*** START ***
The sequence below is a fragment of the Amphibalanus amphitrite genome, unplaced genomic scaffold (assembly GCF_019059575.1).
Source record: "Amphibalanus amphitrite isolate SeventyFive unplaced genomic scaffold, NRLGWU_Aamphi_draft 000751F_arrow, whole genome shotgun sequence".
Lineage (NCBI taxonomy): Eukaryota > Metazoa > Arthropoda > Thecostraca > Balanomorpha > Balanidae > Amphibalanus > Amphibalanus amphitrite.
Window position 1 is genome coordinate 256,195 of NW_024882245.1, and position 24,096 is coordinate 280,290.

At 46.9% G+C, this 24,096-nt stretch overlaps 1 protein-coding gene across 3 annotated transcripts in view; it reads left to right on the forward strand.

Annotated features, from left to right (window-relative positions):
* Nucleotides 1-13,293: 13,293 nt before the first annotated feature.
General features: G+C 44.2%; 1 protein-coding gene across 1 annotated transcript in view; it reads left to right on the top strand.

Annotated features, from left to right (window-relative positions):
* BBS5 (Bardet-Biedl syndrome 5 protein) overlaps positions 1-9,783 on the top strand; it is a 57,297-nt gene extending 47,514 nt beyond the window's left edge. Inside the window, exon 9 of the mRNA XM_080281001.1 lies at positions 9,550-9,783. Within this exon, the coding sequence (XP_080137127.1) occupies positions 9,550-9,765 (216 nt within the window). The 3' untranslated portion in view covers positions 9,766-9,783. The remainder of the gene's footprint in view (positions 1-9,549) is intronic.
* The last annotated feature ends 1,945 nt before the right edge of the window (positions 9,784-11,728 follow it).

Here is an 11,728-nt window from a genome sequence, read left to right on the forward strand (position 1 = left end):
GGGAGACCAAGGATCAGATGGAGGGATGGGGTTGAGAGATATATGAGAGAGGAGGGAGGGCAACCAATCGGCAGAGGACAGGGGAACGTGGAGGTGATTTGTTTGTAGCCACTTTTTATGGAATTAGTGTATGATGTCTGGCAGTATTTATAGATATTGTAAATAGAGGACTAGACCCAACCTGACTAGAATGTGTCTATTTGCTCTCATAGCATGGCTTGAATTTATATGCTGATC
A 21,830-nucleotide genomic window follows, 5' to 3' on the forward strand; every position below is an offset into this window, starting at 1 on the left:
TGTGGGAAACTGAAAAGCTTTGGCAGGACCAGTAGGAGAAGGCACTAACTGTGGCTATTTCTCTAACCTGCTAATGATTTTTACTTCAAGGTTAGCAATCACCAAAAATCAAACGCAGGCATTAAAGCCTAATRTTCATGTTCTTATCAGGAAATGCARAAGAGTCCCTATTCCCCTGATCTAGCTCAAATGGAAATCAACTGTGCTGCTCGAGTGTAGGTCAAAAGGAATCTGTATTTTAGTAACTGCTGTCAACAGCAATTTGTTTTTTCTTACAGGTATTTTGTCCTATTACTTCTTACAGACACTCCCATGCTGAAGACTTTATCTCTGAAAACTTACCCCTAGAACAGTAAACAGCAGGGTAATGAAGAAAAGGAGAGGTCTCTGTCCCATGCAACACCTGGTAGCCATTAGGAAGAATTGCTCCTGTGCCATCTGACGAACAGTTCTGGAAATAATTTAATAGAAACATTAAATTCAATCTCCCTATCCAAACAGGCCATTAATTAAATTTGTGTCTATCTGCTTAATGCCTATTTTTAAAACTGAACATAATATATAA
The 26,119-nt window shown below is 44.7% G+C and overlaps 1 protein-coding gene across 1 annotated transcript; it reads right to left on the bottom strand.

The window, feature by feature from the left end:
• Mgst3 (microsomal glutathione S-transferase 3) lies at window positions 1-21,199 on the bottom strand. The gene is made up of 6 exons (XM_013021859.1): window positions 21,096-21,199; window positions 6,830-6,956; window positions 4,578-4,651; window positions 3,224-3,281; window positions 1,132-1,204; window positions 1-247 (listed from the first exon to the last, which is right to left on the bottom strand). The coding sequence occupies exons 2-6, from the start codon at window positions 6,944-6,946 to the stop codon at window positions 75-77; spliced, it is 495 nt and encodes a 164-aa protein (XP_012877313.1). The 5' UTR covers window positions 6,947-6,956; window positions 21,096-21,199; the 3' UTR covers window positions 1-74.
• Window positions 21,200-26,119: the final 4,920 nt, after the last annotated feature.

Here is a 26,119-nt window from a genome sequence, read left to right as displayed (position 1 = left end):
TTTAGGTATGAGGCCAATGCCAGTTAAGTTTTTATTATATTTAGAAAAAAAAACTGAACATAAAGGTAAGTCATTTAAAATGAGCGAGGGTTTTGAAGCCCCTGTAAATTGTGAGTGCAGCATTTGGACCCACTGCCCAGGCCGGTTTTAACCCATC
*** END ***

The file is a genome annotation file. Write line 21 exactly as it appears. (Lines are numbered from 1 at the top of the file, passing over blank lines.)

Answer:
TTTAGGTATGAGGCCAATGCCAGTTAAGTTTTTATTATATTTAGAAAAAAAAACTGAACATAAAGGTAAGTCATTTAAAATGAGCGAGGGTTTTGAAGCCCCTGTAAATTGTGAGTGCAGCATTTGGACCCACTGCCCAGGCCGGTTTTAACCCATC